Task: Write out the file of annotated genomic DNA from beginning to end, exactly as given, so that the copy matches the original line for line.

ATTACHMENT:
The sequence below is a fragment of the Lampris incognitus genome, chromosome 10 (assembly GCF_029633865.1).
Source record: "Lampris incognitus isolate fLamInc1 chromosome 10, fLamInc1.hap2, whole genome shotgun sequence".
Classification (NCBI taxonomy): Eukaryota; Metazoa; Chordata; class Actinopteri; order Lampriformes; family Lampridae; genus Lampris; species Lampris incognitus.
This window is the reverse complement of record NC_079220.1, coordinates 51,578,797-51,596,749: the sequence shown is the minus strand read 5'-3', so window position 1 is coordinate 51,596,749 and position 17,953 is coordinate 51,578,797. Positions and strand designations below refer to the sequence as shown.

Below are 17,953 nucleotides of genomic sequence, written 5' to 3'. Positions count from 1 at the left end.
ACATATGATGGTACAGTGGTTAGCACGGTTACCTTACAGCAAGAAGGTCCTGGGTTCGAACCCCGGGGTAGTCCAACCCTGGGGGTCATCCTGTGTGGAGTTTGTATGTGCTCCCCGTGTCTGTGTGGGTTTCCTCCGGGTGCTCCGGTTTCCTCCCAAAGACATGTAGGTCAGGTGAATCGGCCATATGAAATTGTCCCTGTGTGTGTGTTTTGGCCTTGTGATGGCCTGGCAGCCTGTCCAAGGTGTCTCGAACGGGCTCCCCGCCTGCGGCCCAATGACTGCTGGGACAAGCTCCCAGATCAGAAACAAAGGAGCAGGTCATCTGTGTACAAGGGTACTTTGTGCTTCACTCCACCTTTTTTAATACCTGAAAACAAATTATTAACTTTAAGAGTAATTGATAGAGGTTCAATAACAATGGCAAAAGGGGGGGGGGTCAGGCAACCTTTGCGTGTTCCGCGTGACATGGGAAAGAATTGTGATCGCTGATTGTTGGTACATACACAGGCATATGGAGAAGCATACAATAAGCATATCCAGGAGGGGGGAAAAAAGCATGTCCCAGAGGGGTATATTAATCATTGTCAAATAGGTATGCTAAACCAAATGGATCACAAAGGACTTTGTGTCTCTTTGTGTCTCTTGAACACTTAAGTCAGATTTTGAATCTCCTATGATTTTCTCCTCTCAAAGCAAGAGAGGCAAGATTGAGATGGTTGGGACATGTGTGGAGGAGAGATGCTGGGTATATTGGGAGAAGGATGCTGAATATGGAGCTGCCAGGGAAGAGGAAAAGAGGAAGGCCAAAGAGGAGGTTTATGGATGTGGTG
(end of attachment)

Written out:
The sequence below is a fragment of the Lampris incognitus genome, chromosome 10 (assembly GCF_029633865.1).
Source record: "Lampris incognitus isolate fLamInc1 chromosome 10, fLamInc1.hap2, whole genome shotgun sequence".
Classification (NCBI taxonomy): Eukaryota; Metazoa; Chordata; class Actinopteri; order Lampriformes; family Lampridae; genus Lampris; species Lampris incognitus.
This window is the reverse complement of record NC_079220.1, coordinates 51,578,797-51,596,749: the sequence shown is the minus strand read 5'-3', so window position 1 is coordinate 51,596,749 and position 17,953 is coordinate 51,578,797. Positions and strand designations below refer to the sequence as shown.

Below are 17,953 nucleotides of genomic sequence, written 5' to 3'. Positions count from 1 at the left end.
ACATATGATGGTACAGTGGTTAGCACGGTTACCTTACAGCAAGAAGGTCCTGGGTTCGAACCCCGGGGTAGTCCAACCCTGGGGGTCATCCTGTGTGGAGTTTGTATGTGCTCCCCGTGTCTGTGTGGGTTTCCTCCGGGTGCTCCGGTTTCCTCCCAAAGACATGTAGGTCAGGTGAATCGGCCATATGAAATTGTCCCTGTGTGTGTGTTTTGGCCTTGTGATGGCCTGGCAGCCTGTCCAAGGTGTCTCGAACGGGCTCCCCGCCTGCGGCCCAATGACTGCTGGGACAAGCTCCCAGATCAGAAACAAAGGAGCAGGTCATCTGTGTACAAGGGTACTTTGTGCTTCACTCCACCTTTTTTAATACCTGAAAACAAATTATTAACTTTAAGAGTAATTGATAGAGGTTCAATAACAATGGCAAAAGGGGGGGGGGTCAGGCAACCTTTGCGTGTTCCGCGTGACATGGGAAAGAATTGTGATCGCTGATTGTTGGTACATACACAGGCATATGGAGAAGCATACAATAAGCATATCCAGGAGGGGGGAAAAAAGCATGTCCCAGAGGGGTATATTAATCATTGTCAAATAGGTATGCTAAACCAAATGGATCACAAAGGACTTTGTGTCTCTTTGTGTCTCTTGAACACTTAAGTCAGATTTTGAATCTCCTATGATTTTCTCCTCTCAAAGCAAGAGAGGCAAGATTGAGATGGTTGGGACATGTGTGGAGGAGAGATGCTGGGTATATTGGGAGAAGGATGCTGAATATGGAGCTGCCAGGGAAGAGGAAAAGAGGAAGGCCAAAGAGGAGGTTTATGGATGTGGTG